Allow for the monitoring and reinforcement of responses.
Permit observation of participant comfort, safety, and health.
Some of the factors that influence the manual assessment of pure-tone thresholds are (a) the instructions to the participant, (b) the response task, and (c) the audiologist's interpretation of the participant's response behavior during the test.
Instructions. The test instructions should be presented in a language or manner appropriate for the participant. Interpreters (oral or manual) should be used when necessary. Supplemental instructions may be provided to enhance understanding, such as written directives, gestures, and demonstrations. Test instructions shall accomplish the following:
Indicate the purpose of the test, that is, to find the faintest tone that can be heard.
Emphasize that it is necessary to sit quietly, without talking, during the test.
Indicate that the participant is to respond whenever the tone is heard, no matter how faint it may be.
Describe the need to respond overtly as soon as the tone comes on and to respond overtly immediately when the tone goes off.
Indicate that each ear is to be tested separately with tones of different pitches.
Describe inappropriate behaviors such as drinking, eating, smoking, chewing, or any additional behavior that may interfere with the test.
Provide an opportunity for any questions the listener may have.
Response task. Overt responses are required from the participant to indicate when he or she hears the tone going on and off. Any response task meeting this criterion is acceptable. Examples of commonly used responses are (a) raising and lowering the finger, hand, or arm, (b) pressing and releasing a signal switch, and (c) verbalizing “yes”.
Interpretation of response behavior. The primary parameters used by the audiologist in determining threshold are the presence of “on” and “off” responses, latency of responses, and number of false responses:
Each suprathreshold presentation should elicit two responses: an “on” response at the start of the test tone and an “off” response at the end of the tone. Participants who are unable to correctly signal the termination of the tone, after proper instruction and reinstruction, may be demonstrating auditory problems and may need more detailed testing.
The latency of the “on” responses varies usually with the level of presentation. If the first response to a tone in an ascending series is slow, present a 5-dB-higher tone until the response is without hesitation.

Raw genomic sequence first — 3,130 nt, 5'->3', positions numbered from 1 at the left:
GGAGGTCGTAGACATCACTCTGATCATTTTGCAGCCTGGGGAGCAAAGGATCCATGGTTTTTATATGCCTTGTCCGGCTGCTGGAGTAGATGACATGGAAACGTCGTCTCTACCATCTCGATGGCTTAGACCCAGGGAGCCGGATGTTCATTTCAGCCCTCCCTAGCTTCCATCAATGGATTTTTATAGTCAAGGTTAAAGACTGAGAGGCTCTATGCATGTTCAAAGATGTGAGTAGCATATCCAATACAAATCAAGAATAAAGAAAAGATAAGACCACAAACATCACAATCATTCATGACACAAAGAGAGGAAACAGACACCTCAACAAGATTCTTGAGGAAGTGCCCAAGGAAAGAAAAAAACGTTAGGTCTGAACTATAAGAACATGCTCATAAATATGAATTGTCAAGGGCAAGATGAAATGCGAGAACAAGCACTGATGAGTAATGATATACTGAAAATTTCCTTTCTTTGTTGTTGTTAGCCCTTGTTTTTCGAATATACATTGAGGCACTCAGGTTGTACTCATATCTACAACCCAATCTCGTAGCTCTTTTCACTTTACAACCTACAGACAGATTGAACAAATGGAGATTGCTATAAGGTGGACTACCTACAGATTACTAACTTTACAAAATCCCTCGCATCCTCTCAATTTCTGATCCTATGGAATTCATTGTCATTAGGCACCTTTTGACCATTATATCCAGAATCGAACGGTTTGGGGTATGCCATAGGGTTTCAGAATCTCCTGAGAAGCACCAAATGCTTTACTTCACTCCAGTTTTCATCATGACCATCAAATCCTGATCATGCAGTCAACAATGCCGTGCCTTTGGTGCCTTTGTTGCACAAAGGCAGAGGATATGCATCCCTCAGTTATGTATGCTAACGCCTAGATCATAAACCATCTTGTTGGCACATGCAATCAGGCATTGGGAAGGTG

False responses may be of two types: (a) false positive, a response when no tone is present, or (b) false negative, no response to a tone that the audiologist believes to be audible to the participant. Either type complicates the measurement procedure. Reinstruction may reduce the occurrence rate of either type. The rate of false responses may also be reduced by such techniques as varying the time between audible tones, pulsing or warbling of the signal, or using pulse-counting procedures.
The basic procedure for threshold determination consists of (a) familiarization with the test signal and (b) threshold measurement. The procedure is the same regardless of frequency, output transducer, or ear under test. Audiologists are encouraged to establish standard procedures and best practices appropriate to their clinical population to ensure consistency of approach to each participant and minimize the risk of omissions.
Familiarization. The purpose of familiarization is to assure the audiologist that the participant understands and can perform the response task. Familiarization is a recommended practice for general populations and should be used whenever warranted by the mental or physical status of the patient. The participant should be familiarized with the task before threshold determination by presenting a signal of sufficient intensity to evoke a clear response. The following two methods of familiarization are commonly used:
Beginning with a 1000-Hz tone, continuously on but completely attenuated, gradually increase the sound-pressure level of the tone until a response occurs.
Present a 1000-Hz tone at a 30 dB hearing level (HL). If a clear response occurs, begin threshold measurement. If no response occurs, present the tone at 50 dB HL and at successive additional increments of 10 dB until a response is obtained.
The decision as to which method to use, or whether to familiarize the participant at all, may be influenced by the purpose of the test and the clinical history. For example, familiarization is not typically done in compensation or forensic cases. Likewise, when the clinical history indicates a profound hearing loss, the audiologist may begin the familiarization process at a much higher presentation level or at a lower, more audible frequency.